Tuesday, November 19, 2013

We were all new once

Day 2 of an interesting 4 day trip. The trip is a rare 5-5-3-1. Most trips have odd legs on the ends and even in the middle. The reason is with even legs overnights are most likely at an out station. With odd legs overnights are likely in a base.

Day 1 started on Sunday...early with a 6:25AM report time. My Captain was new to the seat. He was previously a very senior First Officer. He's been at my airline for 17 years. He upgraded the first time on a prop after 5 years. Two years later he was displaced to the right seat of a jet in order to stay in base. He could have commuted to be Captain, but quality of life was more important. For the next 10 years he was a very senior First Officer holding the exact schedule he wanted and great vacation.

Then the airline closed his base entirely. He said he took the first 9 months of this year off.  I didn't ask why. When he came back he upgraded to Captain in the same jet he'd been flying as First Officer.

He's a very nice guy but told me to not be shy about pointing out things as he was getting used to being Captain again. It's been interesting. I don't mind helping but it's a little odd. I'm used to the Captain doing certain things while I do other things. This is mostly true at the gate. When a Captain duty came up I'd wait a few minutes then bring it up. Just a little odd.

Being out of flying for so long and then switching seats is a lot to overcome. Flying from the other side of the flight deck means a reversal of hands.

Right now during the approach my right hand is on the yoke and left hand on the thrust levers. I look to the right for my PFD and left for my MFD. For Captains it's left hand on the yoke and right hand on the thrust levers. The PFD is on the left and MFD on the right.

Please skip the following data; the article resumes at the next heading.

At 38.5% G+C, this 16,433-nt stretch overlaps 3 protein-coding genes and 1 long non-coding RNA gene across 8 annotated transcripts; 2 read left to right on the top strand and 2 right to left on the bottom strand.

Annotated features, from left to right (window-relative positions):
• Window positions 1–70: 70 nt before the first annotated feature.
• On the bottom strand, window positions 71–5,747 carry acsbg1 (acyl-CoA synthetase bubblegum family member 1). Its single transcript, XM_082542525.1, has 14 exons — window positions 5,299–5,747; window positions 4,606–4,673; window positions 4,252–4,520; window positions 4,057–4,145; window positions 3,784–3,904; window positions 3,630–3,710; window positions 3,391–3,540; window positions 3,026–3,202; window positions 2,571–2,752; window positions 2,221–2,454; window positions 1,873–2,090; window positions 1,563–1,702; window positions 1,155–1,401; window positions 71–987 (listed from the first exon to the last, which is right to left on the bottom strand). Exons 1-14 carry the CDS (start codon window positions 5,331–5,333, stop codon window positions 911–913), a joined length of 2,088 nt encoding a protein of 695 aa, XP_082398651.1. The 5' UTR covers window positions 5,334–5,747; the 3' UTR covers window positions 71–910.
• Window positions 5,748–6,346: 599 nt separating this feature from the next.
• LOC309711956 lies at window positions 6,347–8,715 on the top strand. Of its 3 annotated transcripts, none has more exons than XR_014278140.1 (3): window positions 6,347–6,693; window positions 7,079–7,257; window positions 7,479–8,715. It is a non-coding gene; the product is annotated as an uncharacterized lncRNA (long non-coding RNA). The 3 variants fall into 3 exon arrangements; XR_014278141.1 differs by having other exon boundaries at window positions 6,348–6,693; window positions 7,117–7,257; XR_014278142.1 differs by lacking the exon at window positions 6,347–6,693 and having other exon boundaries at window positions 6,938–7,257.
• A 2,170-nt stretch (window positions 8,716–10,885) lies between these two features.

Day one was an eleven hour duty day with 7 hours 30 minutes of flying.

The last leg was mine. This was the same airport I had to declare an emergency back in June when we ran dangerously low on fuel...landing at an alternate airport with just 5 minutes fuel remaining.

About 15 minutes after departing our base the center controller came on and advised "all east bound regional jets check your fuel. There was a report of a regional jet leaking fuel on takeoff."

Not again I thought.

Shortly after every departure we get a print out of our planned fuel burn at points along the route. We checked and were about 100 pounds short but within normal variances. We kept checking and thankfully it wasn't us. If there was an issue on another flight we didn't hear it.

Normal approach for a night landing with a runway lit with those LEDs. I'll get used to them eventually.

Shortish 11 hour overnight.

Early morning 6 AM van. Day 2 was all flying out of another base. We 'd be doing island flying.

The first Caribbean airport was very small. Just one 6000 foot runway with no control tower. They are adding a new runway, terminal and a control tower though.

My Captain had been here two weeks ago. He briefed me on the airport.

"If we don't see the airport by 7000 feet it gets messy as that's the base altitude for center....there's no RADAR below that. Also the locals don't tend to use the radio much and land with tailwinds. Last time I was here we had to shoot an approach and relay radio transmissions through other aircraft."

Thankfully it was VFR. The airport was busy and thankfully the other aircraft were making position reports.

Uneventful. Quick turn. My leg out. With no RADAR or radio contact it was a VFR departure. It was kinda relaxing to just takeoff and depart VFR. I made a nice turn out over the resort area. Looked nice.

Many foreign airports have US Customs facilities so passengers can clear before they leave. Those airports also allow the crew to avoid going through customs once back in the states. This was not a pre-clearance airport.